Diabetes mellitus (DM), often shortened to diabetes, is a group of metabolic disorders in which there are high blood-sugar levels over prolonged periods due to the pancreas either not producing enough insulin or the body not responding properly to the insulin produced.
Symptoms of high blood sugar include frequent urination, sugar found in the urine due to malabsorption of glucose, skin rashes called “diabetic dermadromes”, increased thirst and increased hunger, and may include many complications if left untreated. Those with diabetes have an increased chance of stroke, cardiovascular disease, kidney disease, foot ulcers and damage to the eyes.
There are three main types of diabetes:
- Type 1 Diabetes or Type 1 DM – Results from the pancreas’ inability to produce enough insulin. Those with type 1 DM may also experience diabetic ketoacidosis, which causes nausea, vomiting and abdominal pain. There is no known cause of type 1 DM.
- Type 2 Diabetes or Type 2 DM – Insulin resistance. This is when cells fail to respond to insulin properly. A lack of insulin may also develop as the condition progresses. Insufficient exercise and excessive body weight are the most common causes of type 2 DM.
- Gestational Diabetes – a type of diabetes that develops in pregnant women with no history of diabetes.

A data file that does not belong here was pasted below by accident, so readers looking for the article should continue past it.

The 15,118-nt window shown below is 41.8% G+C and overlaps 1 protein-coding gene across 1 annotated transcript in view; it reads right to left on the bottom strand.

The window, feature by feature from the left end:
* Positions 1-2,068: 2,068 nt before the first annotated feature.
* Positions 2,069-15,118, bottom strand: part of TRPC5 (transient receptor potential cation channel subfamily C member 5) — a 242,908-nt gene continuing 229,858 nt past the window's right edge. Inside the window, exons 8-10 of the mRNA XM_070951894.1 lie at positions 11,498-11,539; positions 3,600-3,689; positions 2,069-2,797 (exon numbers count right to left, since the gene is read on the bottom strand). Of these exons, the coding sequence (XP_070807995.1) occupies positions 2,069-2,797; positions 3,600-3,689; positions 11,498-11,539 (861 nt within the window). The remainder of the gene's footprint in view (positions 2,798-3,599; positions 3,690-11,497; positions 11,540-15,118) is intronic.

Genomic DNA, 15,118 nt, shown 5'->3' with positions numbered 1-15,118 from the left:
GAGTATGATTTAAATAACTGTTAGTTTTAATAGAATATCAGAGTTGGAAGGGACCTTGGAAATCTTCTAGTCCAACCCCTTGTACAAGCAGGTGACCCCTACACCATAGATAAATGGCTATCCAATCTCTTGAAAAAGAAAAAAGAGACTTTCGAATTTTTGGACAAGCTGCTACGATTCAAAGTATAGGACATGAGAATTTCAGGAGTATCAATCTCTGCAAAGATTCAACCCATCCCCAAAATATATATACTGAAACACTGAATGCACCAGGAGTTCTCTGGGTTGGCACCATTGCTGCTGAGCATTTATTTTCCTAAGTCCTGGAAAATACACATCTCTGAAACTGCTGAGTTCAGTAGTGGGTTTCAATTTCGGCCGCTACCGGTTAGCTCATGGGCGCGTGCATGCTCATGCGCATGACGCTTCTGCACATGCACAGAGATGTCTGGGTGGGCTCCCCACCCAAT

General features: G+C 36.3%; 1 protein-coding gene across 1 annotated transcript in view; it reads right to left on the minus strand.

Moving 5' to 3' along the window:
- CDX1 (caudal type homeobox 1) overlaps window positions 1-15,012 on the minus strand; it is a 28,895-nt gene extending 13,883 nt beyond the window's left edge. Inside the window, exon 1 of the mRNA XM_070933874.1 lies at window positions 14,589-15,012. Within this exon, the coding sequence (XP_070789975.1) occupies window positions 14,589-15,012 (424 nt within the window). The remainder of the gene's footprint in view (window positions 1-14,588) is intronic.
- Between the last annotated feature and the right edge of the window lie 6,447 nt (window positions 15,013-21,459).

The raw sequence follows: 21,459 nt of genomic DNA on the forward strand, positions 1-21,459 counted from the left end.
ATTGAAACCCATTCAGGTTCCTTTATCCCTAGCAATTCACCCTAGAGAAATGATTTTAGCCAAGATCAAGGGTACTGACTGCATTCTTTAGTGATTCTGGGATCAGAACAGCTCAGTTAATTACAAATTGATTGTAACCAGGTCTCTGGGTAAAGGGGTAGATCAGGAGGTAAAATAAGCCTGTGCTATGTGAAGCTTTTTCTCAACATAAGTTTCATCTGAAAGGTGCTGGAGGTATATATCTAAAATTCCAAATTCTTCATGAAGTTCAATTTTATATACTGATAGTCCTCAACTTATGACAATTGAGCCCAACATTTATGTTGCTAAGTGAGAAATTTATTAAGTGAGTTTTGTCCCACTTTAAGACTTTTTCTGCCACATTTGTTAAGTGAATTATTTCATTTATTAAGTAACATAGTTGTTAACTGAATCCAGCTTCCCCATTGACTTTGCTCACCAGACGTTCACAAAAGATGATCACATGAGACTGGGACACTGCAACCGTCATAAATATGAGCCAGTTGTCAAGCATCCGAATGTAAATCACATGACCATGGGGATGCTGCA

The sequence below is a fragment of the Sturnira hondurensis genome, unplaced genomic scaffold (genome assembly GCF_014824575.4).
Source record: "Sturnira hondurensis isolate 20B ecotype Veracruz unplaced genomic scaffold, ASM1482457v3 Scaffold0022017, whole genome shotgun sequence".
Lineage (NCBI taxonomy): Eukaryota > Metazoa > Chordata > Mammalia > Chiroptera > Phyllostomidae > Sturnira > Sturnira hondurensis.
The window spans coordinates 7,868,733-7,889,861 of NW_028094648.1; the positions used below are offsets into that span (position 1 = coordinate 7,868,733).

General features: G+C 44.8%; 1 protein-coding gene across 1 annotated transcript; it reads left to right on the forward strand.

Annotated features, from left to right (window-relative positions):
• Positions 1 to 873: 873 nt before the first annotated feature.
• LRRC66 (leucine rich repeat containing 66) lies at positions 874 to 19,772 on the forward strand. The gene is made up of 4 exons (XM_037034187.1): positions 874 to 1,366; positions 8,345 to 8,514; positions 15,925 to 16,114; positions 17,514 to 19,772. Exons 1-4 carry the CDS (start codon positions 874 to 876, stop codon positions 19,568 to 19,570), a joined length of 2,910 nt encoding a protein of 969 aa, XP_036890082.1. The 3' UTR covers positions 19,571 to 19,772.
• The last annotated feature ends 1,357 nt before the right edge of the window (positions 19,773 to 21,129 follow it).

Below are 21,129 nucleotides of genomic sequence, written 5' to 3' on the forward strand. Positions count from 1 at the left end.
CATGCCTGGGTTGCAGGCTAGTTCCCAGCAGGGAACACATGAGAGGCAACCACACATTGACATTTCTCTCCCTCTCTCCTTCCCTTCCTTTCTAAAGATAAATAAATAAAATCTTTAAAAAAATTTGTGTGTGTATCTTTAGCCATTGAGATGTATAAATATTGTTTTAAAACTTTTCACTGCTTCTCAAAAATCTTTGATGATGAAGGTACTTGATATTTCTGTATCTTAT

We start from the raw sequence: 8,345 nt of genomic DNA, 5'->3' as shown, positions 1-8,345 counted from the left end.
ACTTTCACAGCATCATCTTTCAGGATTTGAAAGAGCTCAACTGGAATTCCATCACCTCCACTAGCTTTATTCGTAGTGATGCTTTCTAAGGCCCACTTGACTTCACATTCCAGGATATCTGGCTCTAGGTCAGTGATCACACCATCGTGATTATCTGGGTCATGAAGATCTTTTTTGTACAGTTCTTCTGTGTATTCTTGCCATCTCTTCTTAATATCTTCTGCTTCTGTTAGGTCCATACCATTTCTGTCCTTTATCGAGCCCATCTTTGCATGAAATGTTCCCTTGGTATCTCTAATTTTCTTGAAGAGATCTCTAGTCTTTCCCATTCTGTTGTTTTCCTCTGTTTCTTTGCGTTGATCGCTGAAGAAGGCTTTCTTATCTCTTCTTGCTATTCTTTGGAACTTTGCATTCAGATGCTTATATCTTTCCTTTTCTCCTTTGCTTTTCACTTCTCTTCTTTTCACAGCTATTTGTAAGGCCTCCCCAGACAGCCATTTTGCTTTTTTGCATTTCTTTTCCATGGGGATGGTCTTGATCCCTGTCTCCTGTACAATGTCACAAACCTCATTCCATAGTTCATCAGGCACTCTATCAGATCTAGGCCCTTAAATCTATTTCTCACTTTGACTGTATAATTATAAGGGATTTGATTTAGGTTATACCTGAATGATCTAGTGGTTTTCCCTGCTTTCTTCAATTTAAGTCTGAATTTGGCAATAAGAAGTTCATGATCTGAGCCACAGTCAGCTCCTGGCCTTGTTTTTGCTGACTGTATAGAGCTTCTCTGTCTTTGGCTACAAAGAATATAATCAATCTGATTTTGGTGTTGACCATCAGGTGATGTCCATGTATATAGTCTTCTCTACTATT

This means that diabetics can have persistently low blood-sugar (hypoglycemic), high blood-sugar (hyperglycemic) and/or rapidly cycle between the two, although hyperglycemia is more common in type 2 DM. Effects of can include sweating, feelings of unease, trembling and increased appetite. In more severe cases, confusion, seizures, unconsciousness and behavioral changes such as aggressiveness are experienced. Mild-to-moderate cases of hypoglycemia can be abated by eating or drinking something sugary. Unconsciousness must be treated by glucagon injections.
As of 2015, an estimated 415 million people worldwide have diabetes of some form of diabetes, with 90% of cases being Type 2 Diabetes. In 2012, diabetes cost the US $245 billion. Diabetes doubles the risk of an early death, and can either be the cause or result of another potentially life-threatening condition.
Simply put, some researchers believe that CBD’s anti-inflammatory properties could benefit sugar metabolism, the immune system, cell growth, heart function. Studies taken place at the Hebrew University of Jerusalem suggest that, as chronic inflammation plays a key role in the development of insulin resistance and type-2 diabetes, CBD could help treat this inflammation and suppress diabetes. CBD could possibly even reverse and cure diabetes, though more research is needed.
Another issue that often arises from diabetes, especially those who have been suffering from diabetes for a long time, is neuropathic pain. Neuropathic pain is a complex and chronic form of pain, often caused by tissue injuries. Diabetes often causes damage to the nerve fibers, which sends incorrect signals to other pain centers.
Cannabis may therefore be potentially useful for a range of issues associated with diabetes. Not only is CBD a potential neuroprotective, but may also could potentially help lower the incidence of diabetes and prevent insulin resistance, as well as help treat the pain of nerve damage.